Cybernetica Mesopotamica

A Balzan Foundation Research Project

III. The goals


Giorgio Buccellati – December 2022

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A two-pronged approach

The project aims (1) to present certain sets of data, many of which are as yet unpublished, and (2) to develop a reflection about digital method. The title of the project reflects this duality and I will address each side of the issue respectively in the section Cybernetica as it pertains to methods, and in the section Mesopotamica as it pertains to data.

Cybernetica. – Conceptually, we aim to clarify this two-pronged approach and to show its wider relevance for the humanities and the social sciences.

Mesopotamica. – Operationally, our aim is to complete a number of websites in the system, in addition to using a number of other established channels of scholarly communication. I will list here the details of how implementation will take place in the form of digital and other publications, the details of which will be given in Section IV. WORK IN PROGRESS and section V. RESULTS.

Non-digital. – While the thrust of our project is in the digital area, our aim is also to pursue a number of other venues in publishing the results of the project’s work.

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A comprehensive list of individual projects by author

The project is an intensively collaborative project. Listed here are all the individual projects, by author’s last name, from all five domains.

The link after the author’s name leads to the pertinent domain within the Goals section, while the title of the project leads to the pertinent website. The entries at the end, with a dash in lieu of an author’s name, are still unassigned.

For the section on Printed Venues I only include books and omit the articles.

Marco De Pietri is the editorial coordinator of all the projects within the system.

  1. A. Ahmad and L. Crescioli (sites), A6: the kitchen area of the service quarter AK

  2. F. Buccellati (sites), A16 (2nd edition)
  3. F. Buccellati (sites), AP: the Palace area as a whole
  4. F. Buccellati (ed.) (printed), Terqa Cloves and Paleobotany, Scarabs and Beads, Plaques and Figurines
  5. F. Buccellati (ed.) (printed), Collectanea Urkeshiana 1. Conservation and Site Presentation

  6. G. Buccellati (this introductory website), Cybernetica Mesopotamica, Part One
  7. G. Buccellati (sites), Conservation
  8. G. Buccellati (sites), Grammar
  9. G. Buccellati (sites), Mozan sitewide
  10. G. Buccellati (theory), Digital discourse
  11. G. Buccellati (bibliography), Four Banks
  12. G. Buccellati (bibliography), Mesopotamian literature
  13. G. Buccellati (printed), Digital Discourse. A View from the Field
  14. G. Buccellati (printed), Urkesh beyond Urkesh. Conservation and Cultural Heritage
  15. G. Buccellati and M. Stancavage (printed), Cornerstone and Necromancy

  16. S. Comelli (sites), Metal artifacts

  17. L. Crescioli (sites), A20: eastern sector
  18. L. Crescioli (sites), J1: the central portion of the revetment wall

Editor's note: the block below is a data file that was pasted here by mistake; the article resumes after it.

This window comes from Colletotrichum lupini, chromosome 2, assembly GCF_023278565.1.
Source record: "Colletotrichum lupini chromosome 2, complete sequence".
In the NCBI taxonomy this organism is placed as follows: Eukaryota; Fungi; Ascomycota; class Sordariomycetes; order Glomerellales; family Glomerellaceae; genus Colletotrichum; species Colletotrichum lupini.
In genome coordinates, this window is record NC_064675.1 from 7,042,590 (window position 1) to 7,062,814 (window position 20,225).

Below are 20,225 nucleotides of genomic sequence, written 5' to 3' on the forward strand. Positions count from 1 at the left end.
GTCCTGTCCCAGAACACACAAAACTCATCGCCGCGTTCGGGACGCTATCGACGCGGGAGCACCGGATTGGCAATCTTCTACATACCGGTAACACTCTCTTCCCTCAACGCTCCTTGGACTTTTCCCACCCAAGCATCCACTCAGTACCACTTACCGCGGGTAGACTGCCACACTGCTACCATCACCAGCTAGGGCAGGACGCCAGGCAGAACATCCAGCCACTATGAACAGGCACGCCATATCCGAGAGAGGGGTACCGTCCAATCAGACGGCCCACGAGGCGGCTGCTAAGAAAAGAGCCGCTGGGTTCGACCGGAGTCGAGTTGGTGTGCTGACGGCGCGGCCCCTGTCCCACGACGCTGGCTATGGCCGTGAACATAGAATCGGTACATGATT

19. L. Crescioli (sites), J2: the monumental access area
  20. L. Crescioli (printed) Pottery Kilns from the Khabur Period

  21. M. De Pietri(sites), conversion of UGR books to MID standards
  22. M. De Pietri, editor: R. Hauser (sites), Animal figurines
  23. M. De Pietri (this introductory website), Cybernetica Mesopotamica, Part Two
  24. M. De Pietri (sites), S6: a path to the Palace area
  25. M. De Pietri (bibliography), Mesopotamian politics

  26. B. Forni (sites), Rewrite of JD and VWX programs
  27. B. Forni (sites), Sitewide tabulations and database program
  28. B. Forni (sites),
  29. B. Forni (sites), Roster and lexicon updating program
  30. B. Forni (sites), Website on Python program documentation

  31. J. L. Hayes (bibliography), Akkadian grammatical studies
  32. J. L. Hayes and T.-L. Tanaka (texts), Old Babylonian royal letters: morphemic analysis
  33. J. L. Hayes and T.-L. Tanaka (texts), Old Babylonian letters: graphemic analysis

  34. M. Kelly-Buccellati (sites), Ceramics
  35. M. Kelly-Buccellati (seals), Glyptics
  36. M. Kelly-Buccellati (bibliography), Mesopotamian art
  37. M. Kelly-Buccellati (printed), Urkesh Ceramics
  38. M. Kelly-Buccellati (printed), Urkesh Glyptics

  39. A. Kharobi (sites), Physical anthropology
  40. A. Kharobi ((printed), Physical anthropology

  41. J. Lynch (bibliography), Mesopotamian religion

  42. Y. Mahmoud (sites), Human figurines
  43. Y. Mahmoud (sites), J4: the Western end of the Plaza
  44. Y. Mahmoud (printed), Human figurines

  45. L. Recht (sites), ceramic sections in unit books (currently A15)
  46. L. Recht (seals), the ED III corpus
  47. L. Recht (bibliography), Critique of Archaeological Reason, second edition

  48. M. Stancavage (sites), A12: the necromantic shaft (ābi)

  49. J. L. Walker (sites), A9: service courtyard north of the service quarter AK
  50. J. L. Walker (sites), A14: sacral area
  51. J. L. Walker (sites), A15: reception area
  52. J. L. Walker (sites), J3: the LC3 levels
  53. J. L. Walker (sites), J5: the NW Mittani period access area
  54. J. L. Walker (sites), OH2: the field of Saleh al-Abrash

  55. – (sites), A7: the (presumed) entrance to the service quarter
  56. – (sites), A10: the kitchen area of the service quarter AK
  57. – (sites), A11: the service rooms of the courtyard
  58. – (sites), J7: the Eastern edge of the Plaza
  59. – (texts), Ebla personal names

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A timeline for completion of the various tasks within the project will be found below in Section IV.

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